I've told you before about my favourite ball, which came with me from the rescue home. The other week something sad happened: I lost my favourite ball whilst I was out playing with my friend. Luckily, the humans bought me another ball, which is my new favourite ball. Here I am with it:
What I like doing most of all with my ball is play The Lola Game with my humans. I tug and pull on the ball, sometimes I make my "raaaa" noise; other times I drop the ball down the stairs and make a human fetch it for me, and then there are those occasions when we simply kick the ball around. Each move follows smoothly from the next; it makes sense to me and I wouldn't have it any other way. Even though I could never satisfactorily woof them at you, I'm quite sure I'm playing by the rules. In spite of that, I sometimes hear the humans complaining to each other that they don't get the rules of my game. "What does she want us to do?" one of them complains. "I have no idea", says the other.
Humans, it seems to me, are not in a good position to criticise me over the rules of my game. You get up to all sorts of things which involve following rules. The languages you use, lacking the noble simplicity of woofing, involve you in all kinds of grammatical and inferential rule-following. Then think about mathematics (I like mathematics: the humans use it to count out my food for the day). Suppose you're counting treats before taking a lurcher on a walk. '2, 4, 6, 8...' What comes next? I suppose you'll probably answer '10', thinking that you're applying the rule 'add 2'. But what would be different up until that point if you were following the rule 'add 2, unless the number to which you're adding it is eight, in which case multiply by a thousand?' How could an observer tell which rule you were following, so as to be able to state it explicity? You see, the things you get up to are no better off than the Lola game.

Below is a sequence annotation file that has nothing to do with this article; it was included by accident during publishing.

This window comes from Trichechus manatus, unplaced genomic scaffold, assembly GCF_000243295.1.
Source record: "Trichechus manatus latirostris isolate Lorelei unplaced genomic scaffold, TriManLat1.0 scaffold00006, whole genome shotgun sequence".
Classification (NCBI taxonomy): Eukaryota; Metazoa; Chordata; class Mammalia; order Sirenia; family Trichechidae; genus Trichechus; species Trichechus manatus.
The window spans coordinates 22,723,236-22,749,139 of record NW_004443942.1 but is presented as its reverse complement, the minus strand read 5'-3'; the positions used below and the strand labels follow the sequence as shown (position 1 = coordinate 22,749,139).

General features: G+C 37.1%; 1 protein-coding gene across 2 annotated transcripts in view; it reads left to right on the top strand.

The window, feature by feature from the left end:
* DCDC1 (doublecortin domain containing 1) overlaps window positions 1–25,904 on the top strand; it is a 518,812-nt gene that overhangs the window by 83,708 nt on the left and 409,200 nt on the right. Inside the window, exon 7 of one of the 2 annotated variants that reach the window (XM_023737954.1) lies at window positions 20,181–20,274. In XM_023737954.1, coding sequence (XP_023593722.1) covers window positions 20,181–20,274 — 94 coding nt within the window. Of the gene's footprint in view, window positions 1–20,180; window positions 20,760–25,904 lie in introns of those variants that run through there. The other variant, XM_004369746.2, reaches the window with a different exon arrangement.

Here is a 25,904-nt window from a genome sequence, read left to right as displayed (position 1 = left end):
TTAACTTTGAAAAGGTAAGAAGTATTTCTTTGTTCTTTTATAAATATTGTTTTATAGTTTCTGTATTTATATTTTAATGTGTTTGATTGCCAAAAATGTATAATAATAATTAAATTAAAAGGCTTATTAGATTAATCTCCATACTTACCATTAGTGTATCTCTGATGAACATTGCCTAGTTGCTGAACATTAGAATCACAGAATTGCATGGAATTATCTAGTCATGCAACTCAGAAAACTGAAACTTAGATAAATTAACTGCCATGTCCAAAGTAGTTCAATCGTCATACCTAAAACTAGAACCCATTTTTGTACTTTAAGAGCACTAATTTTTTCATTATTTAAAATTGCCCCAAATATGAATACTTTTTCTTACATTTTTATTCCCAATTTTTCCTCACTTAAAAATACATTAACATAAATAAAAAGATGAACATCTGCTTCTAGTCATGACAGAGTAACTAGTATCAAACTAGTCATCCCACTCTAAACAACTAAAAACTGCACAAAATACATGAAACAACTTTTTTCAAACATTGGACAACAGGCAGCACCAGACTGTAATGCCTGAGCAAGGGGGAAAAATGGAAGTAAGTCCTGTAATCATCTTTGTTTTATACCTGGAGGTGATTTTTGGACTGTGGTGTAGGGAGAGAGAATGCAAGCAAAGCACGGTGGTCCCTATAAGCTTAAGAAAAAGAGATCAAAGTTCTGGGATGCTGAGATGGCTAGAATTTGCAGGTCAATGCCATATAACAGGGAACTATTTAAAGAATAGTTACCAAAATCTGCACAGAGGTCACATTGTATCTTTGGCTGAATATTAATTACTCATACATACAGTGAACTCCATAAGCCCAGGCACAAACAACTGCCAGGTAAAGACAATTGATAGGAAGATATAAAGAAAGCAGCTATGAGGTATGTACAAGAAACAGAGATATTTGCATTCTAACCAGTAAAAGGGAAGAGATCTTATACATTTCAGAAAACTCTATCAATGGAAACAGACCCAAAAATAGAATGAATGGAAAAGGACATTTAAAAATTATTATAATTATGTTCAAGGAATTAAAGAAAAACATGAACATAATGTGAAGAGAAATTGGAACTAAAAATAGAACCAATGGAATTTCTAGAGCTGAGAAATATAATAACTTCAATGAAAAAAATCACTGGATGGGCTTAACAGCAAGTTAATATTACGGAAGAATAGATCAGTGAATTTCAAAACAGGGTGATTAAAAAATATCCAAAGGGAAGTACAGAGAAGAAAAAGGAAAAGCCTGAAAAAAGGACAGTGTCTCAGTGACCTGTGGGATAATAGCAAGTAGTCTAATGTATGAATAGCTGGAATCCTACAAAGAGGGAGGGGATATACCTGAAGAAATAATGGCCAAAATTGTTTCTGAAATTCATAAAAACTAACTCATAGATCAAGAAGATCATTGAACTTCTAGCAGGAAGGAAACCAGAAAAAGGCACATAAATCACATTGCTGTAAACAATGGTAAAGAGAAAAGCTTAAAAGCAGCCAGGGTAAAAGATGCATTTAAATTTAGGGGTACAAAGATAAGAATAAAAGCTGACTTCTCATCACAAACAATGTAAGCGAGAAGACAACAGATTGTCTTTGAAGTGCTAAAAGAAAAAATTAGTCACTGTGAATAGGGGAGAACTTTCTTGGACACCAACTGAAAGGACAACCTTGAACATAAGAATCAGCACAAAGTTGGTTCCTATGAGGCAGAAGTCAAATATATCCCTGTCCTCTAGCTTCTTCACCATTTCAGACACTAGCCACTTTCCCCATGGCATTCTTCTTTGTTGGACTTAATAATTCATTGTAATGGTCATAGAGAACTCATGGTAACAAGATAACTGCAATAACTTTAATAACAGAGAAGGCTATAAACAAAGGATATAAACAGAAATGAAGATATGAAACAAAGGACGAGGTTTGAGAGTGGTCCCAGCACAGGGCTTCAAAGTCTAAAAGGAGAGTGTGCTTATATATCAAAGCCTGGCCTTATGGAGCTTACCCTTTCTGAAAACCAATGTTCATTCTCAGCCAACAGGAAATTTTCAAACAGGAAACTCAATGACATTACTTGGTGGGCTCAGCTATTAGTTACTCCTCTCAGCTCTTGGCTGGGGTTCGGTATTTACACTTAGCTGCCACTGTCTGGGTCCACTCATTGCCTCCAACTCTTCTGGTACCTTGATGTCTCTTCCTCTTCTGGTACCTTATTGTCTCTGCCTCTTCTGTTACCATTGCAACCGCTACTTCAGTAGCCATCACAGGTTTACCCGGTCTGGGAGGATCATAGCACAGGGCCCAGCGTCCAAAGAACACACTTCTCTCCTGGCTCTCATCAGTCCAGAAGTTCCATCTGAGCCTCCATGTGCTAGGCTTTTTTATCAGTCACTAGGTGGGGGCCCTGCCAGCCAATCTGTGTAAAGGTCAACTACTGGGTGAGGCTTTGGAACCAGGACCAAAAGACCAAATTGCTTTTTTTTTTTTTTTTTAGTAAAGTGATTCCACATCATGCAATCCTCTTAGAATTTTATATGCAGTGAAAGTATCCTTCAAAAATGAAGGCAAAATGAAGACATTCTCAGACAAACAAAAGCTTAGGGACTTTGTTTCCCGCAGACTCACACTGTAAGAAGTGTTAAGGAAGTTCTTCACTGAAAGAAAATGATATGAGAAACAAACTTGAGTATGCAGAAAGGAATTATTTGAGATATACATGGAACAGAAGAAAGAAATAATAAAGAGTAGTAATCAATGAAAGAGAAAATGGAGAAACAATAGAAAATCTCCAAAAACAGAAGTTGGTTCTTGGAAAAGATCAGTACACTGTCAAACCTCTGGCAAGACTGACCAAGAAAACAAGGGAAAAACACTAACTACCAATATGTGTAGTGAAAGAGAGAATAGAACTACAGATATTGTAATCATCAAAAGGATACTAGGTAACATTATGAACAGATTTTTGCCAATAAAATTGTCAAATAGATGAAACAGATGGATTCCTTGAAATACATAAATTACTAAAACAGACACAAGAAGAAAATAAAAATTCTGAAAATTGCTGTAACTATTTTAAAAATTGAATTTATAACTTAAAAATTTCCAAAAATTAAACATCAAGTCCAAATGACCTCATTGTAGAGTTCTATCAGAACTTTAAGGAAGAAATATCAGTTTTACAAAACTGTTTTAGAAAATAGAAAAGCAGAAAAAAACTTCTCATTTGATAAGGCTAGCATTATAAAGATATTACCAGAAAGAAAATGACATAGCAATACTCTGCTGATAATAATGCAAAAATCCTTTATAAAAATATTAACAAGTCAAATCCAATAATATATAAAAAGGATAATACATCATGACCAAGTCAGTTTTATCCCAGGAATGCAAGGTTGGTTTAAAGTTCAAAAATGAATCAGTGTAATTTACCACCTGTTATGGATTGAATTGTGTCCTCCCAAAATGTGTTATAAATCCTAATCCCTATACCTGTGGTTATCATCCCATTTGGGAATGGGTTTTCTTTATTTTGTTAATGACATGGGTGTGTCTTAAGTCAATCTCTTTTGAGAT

Of course, you know how to count. There is a certain human practice, adding, that helps you make sense of the world, and you all just get on with it. It's much the same with the Lola game. The human philosopher Wittgenstein raised the difficulty in the previous paragraph, not to make us sceptical about our ability to follow rules, but rather to bring us to realise that we neither need nor have available to us a certain kind of knowledge (a basis for our practices - like counting and the Lola Game - which transcends those practices themselves and the role they play in our lives).
Some human philosophers, like Kripke, have misunderstood this point. I think it's because humans worry too much. They should relax more, stop worrying, and play ball with me.
Mental walkies with Lola,